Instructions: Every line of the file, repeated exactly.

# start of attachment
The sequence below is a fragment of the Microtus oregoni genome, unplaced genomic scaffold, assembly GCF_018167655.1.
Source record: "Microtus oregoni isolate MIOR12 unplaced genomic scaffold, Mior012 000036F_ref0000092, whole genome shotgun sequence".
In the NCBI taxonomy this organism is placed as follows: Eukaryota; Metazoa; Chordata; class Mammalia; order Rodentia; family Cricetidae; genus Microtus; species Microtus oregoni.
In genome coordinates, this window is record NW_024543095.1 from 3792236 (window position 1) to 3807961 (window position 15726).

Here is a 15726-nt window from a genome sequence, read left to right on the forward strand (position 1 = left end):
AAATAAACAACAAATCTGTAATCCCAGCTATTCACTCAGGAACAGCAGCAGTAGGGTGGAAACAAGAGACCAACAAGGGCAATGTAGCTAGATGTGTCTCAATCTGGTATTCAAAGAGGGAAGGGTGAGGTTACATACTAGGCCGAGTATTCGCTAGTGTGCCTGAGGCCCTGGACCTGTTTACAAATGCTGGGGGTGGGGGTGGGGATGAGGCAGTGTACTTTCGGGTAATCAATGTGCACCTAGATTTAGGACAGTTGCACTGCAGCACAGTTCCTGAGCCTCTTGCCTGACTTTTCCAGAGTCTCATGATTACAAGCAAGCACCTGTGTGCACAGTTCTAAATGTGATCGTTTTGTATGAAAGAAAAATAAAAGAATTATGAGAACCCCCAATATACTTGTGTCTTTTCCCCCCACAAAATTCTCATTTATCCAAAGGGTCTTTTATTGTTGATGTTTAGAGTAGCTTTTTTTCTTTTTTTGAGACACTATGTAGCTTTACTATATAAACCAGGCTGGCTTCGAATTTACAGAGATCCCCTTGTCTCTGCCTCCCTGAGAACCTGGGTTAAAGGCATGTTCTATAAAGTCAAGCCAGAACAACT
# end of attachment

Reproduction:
The sequence below is a fragment of the Microtus oregoni genome, unplaced genomic scaffold, assembly GCF_018167655.1.
Source record: "Microtus oregoni isolate MIOR12 unplaced genomic scaffold, Mior012 000036F_ref0000092, whole genome shotgun sequence".
In the NCBI taxonomy this organism is placed as follows: Eukaryota; Metazoa; Chordata; class Mammalia; order Rodentia; family Cricetidae; genus Microtus; species Microtus oregoni.
In genome coordinates, this window is record NW_024543095.1 from 3792236 (window position 1) to 3807961 (window position 15726).

Here is a 15726-nt window from a genome sequence, read left to right on the forward strand (position 1 = left end):
AAATAAACAACAAATCTGTAATCCCAGCTATTCACTCAGGAACAGCAGCAGTAGGGTGGAAACAAGAGACCAACAAGGGCAATGTAGCTAGATGTGTCTCAATCTGGTATTCAAAGAGGGAAGGGTGAGGTTACATACTAGGCCGAGTATTCGCTAGTGTGCCTGAGGCCCTGGACCTGTTTACAAATGCTGGGGGTGGGGGTGGGGATGAGGCAGTGTACTTTCGGGTAATCAATGTGCACCTAGATTTAGGACAGTTGCACTGCAGCACAGTTCCTGAGCCTCTTGCCTGACTTTTCCAGAGTCTCATGATTACAAGCAAGCACCTGTGTGCACAGTTCTAAATGTGATCGTTTTGTATGAAAGAAAAATAAAAGAATTATGAGAACCCCCAATATACTTGTGTCTTTTCCCCCCACAAAATTCTCATTTATCCAAAGGGTCTTTTATTGTTGATGTTTAGAGTAGCTTTTTTTCTTTTTTTGAGACACTATGTAGCTTTACTATATAAACCAGGCTGGCTTCGAATTTACAGAGATCCCCTTGTCTCTGCCTCCCTGAGAACCTGGGTTAAAGGCATGTTCTATAAAGTCAAGCCAGAACAACT